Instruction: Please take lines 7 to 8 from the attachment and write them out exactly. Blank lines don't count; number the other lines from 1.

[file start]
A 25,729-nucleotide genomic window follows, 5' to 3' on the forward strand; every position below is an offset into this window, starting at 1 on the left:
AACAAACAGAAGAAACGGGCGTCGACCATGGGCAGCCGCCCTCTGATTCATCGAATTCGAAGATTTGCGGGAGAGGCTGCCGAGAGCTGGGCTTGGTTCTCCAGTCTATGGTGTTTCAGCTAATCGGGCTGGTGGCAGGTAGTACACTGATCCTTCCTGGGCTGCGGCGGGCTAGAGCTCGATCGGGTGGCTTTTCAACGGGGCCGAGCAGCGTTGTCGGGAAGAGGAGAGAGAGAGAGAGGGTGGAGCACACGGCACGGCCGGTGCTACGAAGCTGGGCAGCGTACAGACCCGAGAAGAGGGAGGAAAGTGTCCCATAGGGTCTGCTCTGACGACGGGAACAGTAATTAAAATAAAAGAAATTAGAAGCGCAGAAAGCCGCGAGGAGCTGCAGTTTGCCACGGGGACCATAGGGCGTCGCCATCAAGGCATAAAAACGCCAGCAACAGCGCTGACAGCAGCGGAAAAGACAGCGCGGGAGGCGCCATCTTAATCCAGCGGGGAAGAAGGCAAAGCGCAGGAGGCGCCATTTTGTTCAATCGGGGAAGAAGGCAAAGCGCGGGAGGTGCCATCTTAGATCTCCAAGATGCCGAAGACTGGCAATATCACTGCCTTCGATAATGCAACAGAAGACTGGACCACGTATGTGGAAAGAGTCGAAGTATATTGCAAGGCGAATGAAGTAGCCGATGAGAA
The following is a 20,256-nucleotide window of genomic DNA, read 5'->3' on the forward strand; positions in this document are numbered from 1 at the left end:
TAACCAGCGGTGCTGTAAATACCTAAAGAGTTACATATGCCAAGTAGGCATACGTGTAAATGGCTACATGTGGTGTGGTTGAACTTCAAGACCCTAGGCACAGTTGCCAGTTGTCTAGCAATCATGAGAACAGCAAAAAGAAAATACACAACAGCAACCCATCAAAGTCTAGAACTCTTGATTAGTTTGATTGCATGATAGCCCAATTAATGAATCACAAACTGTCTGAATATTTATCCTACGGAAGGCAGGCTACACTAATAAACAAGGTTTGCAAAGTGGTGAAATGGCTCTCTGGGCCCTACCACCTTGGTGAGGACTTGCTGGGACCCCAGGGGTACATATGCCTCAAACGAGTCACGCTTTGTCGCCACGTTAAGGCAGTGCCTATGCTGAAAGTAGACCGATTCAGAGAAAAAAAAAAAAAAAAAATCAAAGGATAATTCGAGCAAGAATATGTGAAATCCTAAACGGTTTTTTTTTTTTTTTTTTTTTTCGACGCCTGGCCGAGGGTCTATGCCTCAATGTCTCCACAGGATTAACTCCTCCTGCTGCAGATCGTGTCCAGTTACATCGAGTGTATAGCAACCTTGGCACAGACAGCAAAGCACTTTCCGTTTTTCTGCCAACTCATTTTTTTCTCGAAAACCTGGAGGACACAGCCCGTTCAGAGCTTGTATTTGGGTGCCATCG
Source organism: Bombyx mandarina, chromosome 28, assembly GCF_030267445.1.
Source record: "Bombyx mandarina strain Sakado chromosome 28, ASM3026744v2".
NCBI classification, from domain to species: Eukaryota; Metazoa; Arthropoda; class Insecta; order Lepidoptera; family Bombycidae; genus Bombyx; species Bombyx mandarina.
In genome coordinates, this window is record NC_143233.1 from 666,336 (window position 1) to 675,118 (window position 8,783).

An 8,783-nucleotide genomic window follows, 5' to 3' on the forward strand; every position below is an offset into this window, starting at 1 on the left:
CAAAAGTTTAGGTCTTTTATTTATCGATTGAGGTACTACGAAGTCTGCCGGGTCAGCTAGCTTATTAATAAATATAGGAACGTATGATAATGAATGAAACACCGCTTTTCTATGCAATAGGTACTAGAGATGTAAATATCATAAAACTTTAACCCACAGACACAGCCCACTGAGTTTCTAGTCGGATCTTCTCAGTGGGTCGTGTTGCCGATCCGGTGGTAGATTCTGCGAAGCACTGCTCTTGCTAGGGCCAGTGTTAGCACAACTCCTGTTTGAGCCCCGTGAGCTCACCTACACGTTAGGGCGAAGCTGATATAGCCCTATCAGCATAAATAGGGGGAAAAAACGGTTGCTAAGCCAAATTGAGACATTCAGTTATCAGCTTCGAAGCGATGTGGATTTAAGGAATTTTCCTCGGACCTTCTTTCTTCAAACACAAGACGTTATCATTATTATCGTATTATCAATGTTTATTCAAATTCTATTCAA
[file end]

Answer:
NCBI classification, from domain to species: Eukaryota; Metazoa; Arthropoda; class Insecta; order Lepidoptera; family Bombycidae; genus Bombyx; species Bombyx mandarina.
In genome coordinates, this window is record NC_143233.1 from 666,336 (window position 1) to 675,118 (window position 8,783).